BEIJING, June 1, 2023 /PRNewswire/ — About three quarters of Beijing’s water supply comes from a reservoir more than 1,000 kilometers south of the Chinese capital.
That reservoir is Danjiangkou, the starting point of the middle route of China’s South-to-North Water Diversion Project, the largest of its kind in the world. The water level of the reservoir on the Hanjiang River has been raised 14.6 meters to 176.6 meters, so that the water, driven by gravity, can flow downstream to the drought-prone north. The massive project has benefited over 150 million people over the past eight years, according to China’s Ministry of Water Resources.
The South-to-North Water Diversion Project has three routes. The middle route is the most prominent of the three due to its role in feeding water to the nation’s capital. Starting from the Danjiangkou Reservoir in central China’s Hubei Province, it runs across Henan and Hebei provinces before reaching Beijing and Tianjin municipalities. It began supplying water in December 2014.
The eastern route began operations in November 2013, transferring water from east China’s Jiangsu Province to feed areas including Tianjin Municipality and Shandong Province.
The western route is in the planning stage and is yet to be built.
For any country, building such a megaproject constitutes a huge challenge, with difficulties ranging from engineering to ecological conservation and the massive relocation of residents along the routes.
In Xichuan County, Nanyang City, Henan Province, 367,000 people were relocated to accommodate the project.
People in Zouzhuang Village of the county, who used to grow maize and wheat, now earn their living by managing an orchard of kiwifruit trees. With the help of local authorities, they make more money than before, said Zou Yuhua, an official in the village.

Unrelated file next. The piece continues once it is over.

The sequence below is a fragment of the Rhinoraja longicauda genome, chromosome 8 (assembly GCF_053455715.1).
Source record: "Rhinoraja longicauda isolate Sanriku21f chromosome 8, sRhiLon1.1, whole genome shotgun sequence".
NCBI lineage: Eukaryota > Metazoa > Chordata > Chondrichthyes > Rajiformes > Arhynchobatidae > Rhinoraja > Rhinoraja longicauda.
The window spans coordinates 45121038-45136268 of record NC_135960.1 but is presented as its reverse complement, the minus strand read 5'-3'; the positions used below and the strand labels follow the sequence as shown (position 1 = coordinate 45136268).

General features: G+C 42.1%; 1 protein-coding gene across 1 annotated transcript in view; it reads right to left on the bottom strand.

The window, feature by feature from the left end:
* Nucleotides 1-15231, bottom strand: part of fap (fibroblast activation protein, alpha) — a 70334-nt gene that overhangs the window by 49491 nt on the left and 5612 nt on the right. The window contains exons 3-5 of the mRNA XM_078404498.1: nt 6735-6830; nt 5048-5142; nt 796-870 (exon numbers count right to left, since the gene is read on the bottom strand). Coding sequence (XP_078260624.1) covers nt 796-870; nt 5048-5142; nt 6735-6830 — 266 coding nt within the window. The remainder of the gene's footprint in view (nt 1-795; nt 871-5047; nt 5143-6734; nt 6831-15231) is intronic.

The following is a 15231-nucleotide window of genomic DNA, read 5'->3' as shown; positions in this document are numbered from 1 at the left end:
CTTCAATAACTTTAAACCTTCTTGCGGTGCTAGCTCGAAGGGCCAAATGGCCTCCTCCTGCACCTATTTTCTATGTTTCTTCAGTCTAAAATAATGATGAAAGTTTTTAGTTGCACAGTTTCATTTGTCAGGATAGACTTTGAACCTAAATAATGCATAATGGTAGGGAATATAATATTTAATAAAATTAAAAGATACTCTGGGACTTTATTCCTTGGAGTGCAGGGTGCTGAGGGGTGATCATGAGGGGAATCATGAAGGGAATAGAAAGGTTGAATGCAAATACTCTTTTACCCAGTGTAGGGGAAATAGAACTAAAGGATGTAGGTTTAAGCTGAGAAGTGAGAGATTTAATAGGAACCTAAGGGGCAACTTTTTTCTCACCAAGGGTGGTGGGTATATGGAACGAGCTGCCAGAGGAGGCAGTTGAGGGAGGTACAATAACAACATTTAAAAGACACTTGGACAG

How did China overcome these difficulties and make this megaproject a reality? Many factors contribute to the feat, but the key is the leadership of the Communist Party of China (CPC).
“As long as the fundamental principles are upheld, all work will fall in place,” Chinese President Xi Jinping, also general secretary of the CPC Central Committee, said at the launch meeting of a campaign on Party history learning and education in February 2021, stressing the importance of upholding the authority and the centralized, unified leadership of the CPC Central Committee.
The magic of China
“As long as the fundamental principles are upheld, all work will fall in place.”
This saying comes from “Lyu Shi Chun Qiu,” or “Master Lyu’s Spring and Autumn Annals,” a comprehensive Chinese classic text compiled around 239 BC under the patronage of Lyu Buwei, prime minister of the Qin Kingdom. It literally means that once you open the main rope of a net, everything falls into place, indicating that you must grasp the key of the whole situation so that everything will be put under control and you will get the desired result.
The saying captures the logic behind China’s political system today and explains why the country can accomplish megaprojects like the South-to-North Water Diversion Project. In the Chinese system, cells of the Party play key roles everywhere in the economy and society, from the very top to villages. Thus, under the leadership of the CPC, the whole society works in the same direction and serves the people’s interests.
This is the magic of China, where solidarity among its 1.4 billion people makes hard causes achievable.
“We must uphold and strengthen the centralized, unified leadership of the Party’s Central Committee,” Xi said when delivering the report to the 20th CPC National Congress last October.
“We will improve the leadership systems by which the Party exercises overall leadership and coordinates the efforts of all sides,” he said. “This will maintain the Party’s solidarity and unity.”
The Party’s leadership is the key to the smooth relocation of villagers in Xichuan County. To help them build a new and better life, local authorities provide technical training for kiwifruit tree planting and organize collective sales through a cooperative. According to Zou Yuhua, Zouzhuang Village aims to expand the orchard from the current 33 to 40 hectares to 200 hectares in the future.
The villagers are satisfied with what they have today. “Now almost every family owns a car,” Zou said, describing the relocation as a good opportunity for the villagers.